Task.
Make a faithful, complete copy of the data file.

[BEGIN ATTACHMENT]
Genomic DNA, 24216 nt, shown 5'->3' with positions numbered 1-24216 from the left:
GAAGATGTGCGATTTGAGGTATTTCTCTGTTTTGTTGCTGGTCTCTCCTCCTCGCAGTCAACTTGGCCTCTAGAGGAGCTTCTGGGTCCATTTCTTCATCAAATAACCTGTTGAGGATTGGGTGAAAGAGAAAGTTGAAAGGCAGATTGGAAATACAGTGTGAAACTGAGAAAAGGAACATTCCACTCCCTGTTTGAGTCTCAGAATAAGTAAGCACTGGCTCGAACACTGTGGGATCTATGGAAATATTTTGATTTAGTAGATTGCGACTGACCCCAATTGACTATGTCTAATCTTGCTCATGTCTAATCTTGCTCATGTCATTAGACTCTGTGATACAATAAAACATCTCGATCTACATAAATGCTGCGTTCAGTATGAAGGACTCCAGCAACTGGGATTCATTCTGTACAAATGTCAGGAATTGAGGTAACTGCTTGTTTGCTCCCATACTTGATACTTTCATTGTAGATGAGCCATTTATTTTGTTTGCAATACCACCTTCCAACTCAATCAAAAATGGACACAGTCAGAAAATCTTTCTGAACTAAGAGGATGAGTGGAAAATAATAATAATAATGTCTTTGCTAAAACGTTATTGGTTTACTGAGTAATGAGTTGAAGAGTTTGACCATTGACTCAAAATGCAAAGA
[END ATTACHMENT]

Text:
Genomic DNA, 24216 nt, shown 5'->3' with positions numbered 1-24216 from the left:
GAAGATGTGCGATTTGAGGTATTTCTCTGTTTTGTTGCTGGTCTCTCCTCCTCGCAGTCAACTTGGCCTCTAGAGGAGCTTCTGGGTCCATTTCTTCATCAAATAACCTGTTGAGGATTGGGTGAAAGAGAAAGTTGAAAGGCAGATTGGAAATACAGTGTGAAACTGAGAAAAGGAACATTCCACTCCCTGTTTGAGTCTCAGAATAAGTAAGCACTGGCTCGAACACTGTGGGATCTATGGAAATATTTTGATTTAGTAGATTGCGACTGACCCCAATTGACTATGTCTAATCTTGCTCATGTCTAATCTTGCTCATGTCATTAGACTCTGTGATACAATAAAACATCTCGATCTACATAAATGCTGCGTTCAGTATGAAGGACTCCAGCAACTGGGATTCATTCTGTACAAATGTCAGGAATTGAGGTAACTGCTTGTTTGCTCCCATACTTGATACTTTCATTGTAGATGAGCCATTTATTTTGTTTGCAATACCACCTTCCAACTCAATCAAAAATGGACACAGTCAGAAAATCTTTCTGAACTAAGAGGATGAGTGGAAAATAATAATAATAATGTCTTTGCTAAAACGTTATTGGTTTACTGAGTAATGAGTTGAAGAGTTTGACCATTGACTCAAAATGCAAAGA